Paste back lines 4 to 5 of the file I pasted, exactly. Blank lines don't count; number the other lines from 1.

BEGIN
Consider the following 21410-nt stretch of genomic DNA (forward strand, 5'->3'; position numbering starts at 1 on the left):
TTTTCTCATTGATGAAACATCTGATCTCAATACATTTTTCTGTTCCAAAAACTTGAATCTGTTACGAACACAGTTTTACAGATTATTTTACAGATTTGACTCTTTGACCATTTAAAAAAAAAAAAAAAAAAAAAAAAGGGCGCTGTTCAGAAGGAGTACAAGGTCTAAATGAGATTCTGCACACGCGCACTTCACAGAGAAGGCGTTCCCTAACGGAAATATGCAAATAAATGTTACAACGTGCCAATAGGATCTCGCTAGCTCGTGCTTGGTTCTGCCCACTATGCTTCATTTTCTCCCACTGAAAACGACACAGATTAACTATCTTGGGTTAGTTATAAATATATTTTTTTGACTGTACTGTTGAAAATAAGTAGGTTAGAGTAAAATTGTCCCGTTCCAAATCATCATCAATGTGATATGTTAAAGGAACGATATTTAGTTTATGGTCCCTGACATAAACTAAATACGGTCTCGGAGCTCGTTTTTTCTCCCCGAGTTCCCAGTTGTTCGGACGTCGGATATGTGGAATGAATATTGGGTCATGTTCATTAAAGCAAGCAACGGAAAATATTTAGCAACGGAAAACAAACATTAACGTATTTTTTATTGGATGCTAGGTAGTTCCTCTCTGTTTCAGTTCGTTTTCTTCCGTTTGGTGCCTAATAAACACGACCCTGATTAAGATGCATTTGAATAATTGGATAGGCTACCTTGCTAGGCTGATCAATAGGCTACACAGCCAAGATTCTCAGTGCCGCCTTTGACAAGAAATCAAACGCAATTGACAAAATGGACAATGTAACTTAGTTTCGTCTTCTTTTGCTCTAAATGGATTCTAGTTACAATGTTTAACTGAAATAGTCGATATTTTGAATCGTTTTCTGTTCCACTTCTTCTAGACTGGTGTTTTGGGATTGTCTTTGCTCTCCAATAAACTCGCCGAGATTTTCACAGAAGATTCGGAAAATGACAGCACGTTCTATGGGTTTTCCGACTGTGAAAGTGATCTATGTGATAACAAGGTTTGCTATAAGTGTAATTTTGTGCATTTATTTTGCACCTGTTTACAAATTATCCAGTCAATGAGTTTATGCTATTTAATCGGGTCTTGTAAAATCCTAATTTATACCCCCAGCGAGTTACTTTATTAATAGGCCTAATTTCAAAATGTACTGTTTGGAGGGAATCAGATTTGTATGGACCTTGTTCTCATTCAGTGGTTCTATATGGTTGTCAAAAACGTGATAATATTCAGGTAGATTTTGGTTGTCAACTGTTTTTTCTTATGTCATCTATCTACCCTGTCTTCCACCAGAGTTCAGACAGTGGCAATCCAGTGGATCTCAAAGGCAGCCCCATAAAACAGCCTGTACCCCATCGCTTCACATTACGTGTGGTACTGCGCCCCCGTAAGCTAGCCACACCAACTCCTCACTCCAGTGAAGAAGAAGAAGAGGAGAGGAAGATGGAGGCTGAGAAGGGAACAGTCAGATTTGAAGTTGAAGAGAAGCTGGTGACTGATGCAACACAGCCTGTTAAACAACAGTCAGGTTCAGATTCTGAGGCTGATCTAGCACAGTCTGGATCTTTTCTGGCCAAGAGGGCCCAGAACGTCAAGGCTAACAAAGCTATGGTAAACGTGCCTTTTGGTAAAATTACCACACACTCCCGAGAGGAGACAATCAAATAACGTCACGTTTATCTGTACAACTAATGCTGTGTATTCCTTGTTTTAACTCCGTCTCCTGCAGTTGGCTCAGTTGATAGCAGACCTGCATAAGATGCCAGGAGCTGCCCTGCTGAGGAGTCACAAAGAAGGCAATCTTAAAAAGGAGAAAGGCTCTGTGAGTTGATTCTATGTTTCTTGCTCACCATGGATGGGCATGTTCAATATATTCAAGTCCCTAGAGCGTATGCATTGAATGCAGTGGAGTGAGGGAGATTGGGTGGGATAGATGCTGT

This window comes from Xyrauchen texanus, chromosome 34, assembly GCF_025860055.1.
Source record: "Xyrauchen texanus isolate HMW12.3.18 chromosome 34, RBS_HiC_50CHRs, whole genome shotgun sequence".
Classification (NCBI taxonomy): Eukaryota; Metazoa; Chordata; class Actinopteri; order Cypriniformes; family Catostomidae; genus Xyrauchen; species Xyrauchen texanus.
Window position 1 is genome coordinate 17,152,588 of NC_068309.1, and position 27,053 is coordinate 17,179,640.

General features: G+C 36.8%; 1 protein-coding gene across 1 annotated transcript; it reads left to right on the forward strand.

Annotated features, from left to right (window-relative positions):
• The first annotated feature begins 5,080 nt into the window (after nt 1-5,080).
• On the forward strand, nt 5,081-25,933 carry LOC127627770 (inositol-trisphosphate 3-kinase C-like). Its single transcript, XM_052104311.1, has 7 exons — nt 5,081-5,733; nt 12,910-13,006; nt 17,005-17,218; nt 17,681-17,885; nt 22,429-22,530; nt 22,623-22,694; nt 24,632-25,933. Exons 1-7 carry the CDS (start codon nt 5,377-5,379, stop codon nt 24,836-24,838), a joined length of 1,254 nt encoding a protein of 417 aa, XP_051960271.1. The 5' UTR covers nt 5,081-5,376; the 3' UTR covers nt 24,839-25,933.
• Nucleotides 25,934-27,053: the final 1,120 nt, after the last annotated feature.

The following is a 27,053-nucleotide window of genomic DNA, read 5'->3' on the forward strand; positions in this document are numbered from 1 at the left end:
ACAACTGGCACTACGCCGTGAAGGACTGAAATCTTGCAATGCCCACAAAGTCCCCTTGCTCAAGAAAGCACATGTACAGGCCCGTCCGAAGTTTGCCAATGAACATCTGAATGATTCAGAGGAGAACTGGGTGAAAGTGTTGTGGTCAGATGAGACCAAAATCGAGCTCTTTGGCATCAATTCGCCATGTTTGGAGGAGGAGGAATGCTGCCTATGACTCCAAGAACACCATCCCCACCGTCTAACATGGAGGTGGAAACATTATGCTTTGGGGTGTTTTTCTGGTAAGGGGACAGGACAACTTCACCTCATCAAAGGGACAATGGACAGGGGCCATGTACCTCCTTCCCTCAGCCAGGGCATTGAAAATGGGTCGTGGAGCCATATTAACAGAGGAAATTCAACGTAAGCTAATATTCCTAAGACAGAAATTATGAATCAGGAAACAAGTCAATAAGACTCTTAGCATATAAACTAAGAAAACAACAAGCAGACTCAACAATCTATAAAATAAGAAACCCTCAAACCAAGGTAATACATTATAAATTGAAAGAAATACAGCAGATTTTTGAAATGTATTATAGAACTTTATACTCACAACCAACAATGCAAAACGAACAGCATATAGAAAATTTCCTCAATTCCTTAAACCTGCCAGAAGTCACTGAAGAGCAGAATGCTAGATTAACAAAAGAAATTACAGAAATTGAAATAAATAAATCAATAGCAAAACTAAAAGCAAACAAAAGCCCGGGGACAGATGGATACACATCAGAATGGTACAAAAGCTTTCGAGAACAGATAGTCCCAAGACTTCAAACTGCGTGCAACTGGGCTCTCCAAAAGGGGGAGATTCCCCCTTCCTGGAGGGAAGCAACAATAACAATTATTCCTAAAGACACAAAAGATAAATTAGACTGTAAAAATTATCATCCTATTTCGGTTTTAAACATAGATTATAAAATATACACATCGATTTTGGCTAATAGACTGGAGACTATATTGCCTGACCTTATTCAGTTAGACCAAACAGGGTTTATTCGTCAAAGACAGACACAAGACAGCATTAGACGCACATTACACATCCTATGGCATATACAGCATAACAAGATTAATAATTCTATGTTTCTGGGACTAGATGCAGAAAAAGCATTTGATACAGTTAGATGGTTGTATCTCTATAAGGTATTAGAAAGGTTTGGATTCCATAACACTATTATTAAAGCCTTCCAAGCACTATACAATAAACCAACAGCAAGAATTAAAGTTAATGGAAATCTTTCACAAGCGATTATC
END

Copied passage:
Source record: "Xyrauchen texanus isolate HMW12.3.18 chromosome 34, RBS_HiC_50CHRs, whole genome shotgun sequence".
Classification (NCBI taxonomy): Eukaryota; Metazoa; Chordata; class Actinopteri; order Cypriniformes; family Catostomidae; genus Xyrauchen; species Xyrauchen texanus.